Today, to mark one year since the government announced its National Disability Strategy to improve the lives of disabled people, Indeed has analysed millions of job postings and found that the share of paid roles at Disability Confident employers increased by a staggering 1,100 percent in five years.
However, only two in five (40%) of disabled workers believe there are good job opportunities available to them.
Also, 68 percent agree employers should be doing more to support them.
The findings suggest employers are proactively addressing barriers faced by disabled people throughout the hiring process and in the workplace and are making steps to build more inclusive cultures.
“While progress has been made, we know that there is still a gap between the way employers view themselves as ready to recruit, retain and develop people with disabilities and the reality for employees themselves,” says UK Managing Director at the global hiring platform Indeed, Bill Richards.
Disability Confident Scheme
The Disability Confident Scheme was launched by the Department for Work and Pensions (DWP) in November 2016 and aims to give employers the techniques, skills and confidence they need to recruit, retain and develop people with disabilities and long term health conditions.
Figures published earlier this month showed nearly 19,000 employers have so far signed up to the scheme with DWP analysis suggesting the scheme has had a significant impact on disability employment practices.
A survey found nearly half (49%) of scheme members reported that they had recruited at least one person with a disability, long-term health or mental health condition as a result of the scheme. This rose to 66 percent amongst larger employers.
Work still to do
Despite this positive progress, research carried out by Indeed found only two in five (40%) disabled workers believe there are good job opportunities available for them and 58 percent agree that finding a job is harder for them than others.
This highlights that there is still some way to go towards making the world of work more inclusive and accessible to people with disabilities, as set out in the National Disability Strategy.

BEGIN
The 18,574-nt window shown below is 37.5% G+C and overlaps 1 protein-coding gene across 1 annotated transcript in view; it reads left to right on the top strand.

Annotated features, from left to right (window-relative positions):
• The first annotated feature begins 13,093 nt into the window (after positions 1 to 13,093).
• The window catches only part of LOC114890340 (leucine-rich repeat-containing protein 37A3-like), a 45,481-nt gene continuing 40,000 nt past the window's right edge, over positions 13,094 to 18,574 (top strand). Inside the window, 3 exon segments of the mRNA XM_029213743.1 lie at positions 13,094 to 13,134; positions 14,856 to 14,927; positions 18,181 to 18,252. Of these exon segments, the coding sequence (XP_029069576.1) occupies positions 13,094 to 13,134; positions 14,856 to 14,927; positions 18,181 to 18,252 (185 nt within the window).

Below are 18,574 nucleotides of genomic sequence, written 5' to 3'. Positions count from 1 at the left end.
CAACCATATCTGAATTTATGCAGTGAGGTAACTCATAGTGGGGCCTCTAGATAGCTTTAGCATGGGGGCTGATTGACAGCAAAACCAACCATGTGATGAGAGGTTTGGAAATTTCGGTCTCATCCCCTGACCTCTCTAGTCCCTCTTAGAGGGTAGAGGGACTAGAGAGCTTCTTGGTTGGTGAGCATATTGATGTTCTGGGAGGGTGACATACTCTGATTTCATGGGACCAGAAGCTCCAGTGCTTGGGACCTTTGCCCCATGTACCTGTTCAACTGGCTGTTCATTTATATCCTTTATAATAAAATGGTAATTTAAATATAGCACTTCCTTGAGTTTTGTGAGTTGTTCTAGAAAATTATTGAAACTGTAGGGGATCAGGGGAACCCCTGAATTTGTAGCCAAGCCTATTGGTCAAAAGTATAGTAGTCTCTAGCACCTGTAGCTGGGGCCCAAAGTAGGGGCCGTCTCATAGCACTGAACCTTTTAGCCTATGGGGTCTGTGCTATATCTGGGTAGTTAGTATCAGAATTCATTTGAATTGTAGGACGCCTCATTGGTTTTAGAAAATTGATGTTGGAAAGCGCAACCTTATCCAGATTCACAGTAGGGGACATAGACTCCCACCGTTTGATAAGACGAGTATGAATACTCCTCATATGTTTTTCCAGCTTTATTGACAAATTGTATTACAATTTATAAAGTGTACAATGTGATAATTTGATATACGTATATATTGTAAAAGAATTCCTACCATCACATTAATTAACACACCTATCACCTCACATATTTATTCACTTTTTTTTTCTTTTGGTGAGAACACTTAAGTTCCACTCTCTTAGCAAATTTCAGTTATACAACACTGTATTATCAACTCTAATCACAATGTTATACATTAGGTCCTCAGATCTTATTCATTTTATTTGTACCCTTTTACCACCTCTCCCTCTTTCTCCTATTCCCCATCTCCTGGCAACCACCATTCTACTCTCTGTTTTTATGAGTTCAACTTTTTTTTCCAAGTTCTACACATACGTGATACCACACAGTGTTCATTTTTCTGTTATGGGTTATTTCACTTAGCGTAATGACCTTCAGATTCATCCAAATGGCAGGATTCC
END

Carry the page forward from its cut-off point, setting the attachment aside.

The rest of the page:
However, with only 52 percent of respondents to Indeed’s survey feeling confident they can reach their full potential at work, more needs to be done to ensure they thrive.
Alongside pay, more flexibility with hours (39%) and location (34%) have been cited as key elements that could make a job better for people with disabilities.
“Job security was cited by 65 percent of respondents with disabilities as the gold standard companies should aim for and against the backdrop of soaring inflation and the rising cost of living, it’s more important than ever that employers ensure people with disabilities feel happy and secure within their work, beyond simply outlining commitments at the recruitment stage,” adds Mr Richards.
Amelia Brand is the Editor for HRreview. With a master’s degree in Legal and Political Theory, her particular interests within HR include employment law, DE&I, wellbeing within the workplace. Prior to working with HRreview, Amelia was Sub-Editor of a magazine, and Editor of the Environmental Justice Project at the University College London, writing and overseeing articles into UCL’s weekly newsletter. Her previous academic work has focused on philosophy, politics and law, with a special focus on how artificial intelligence will feature in the future.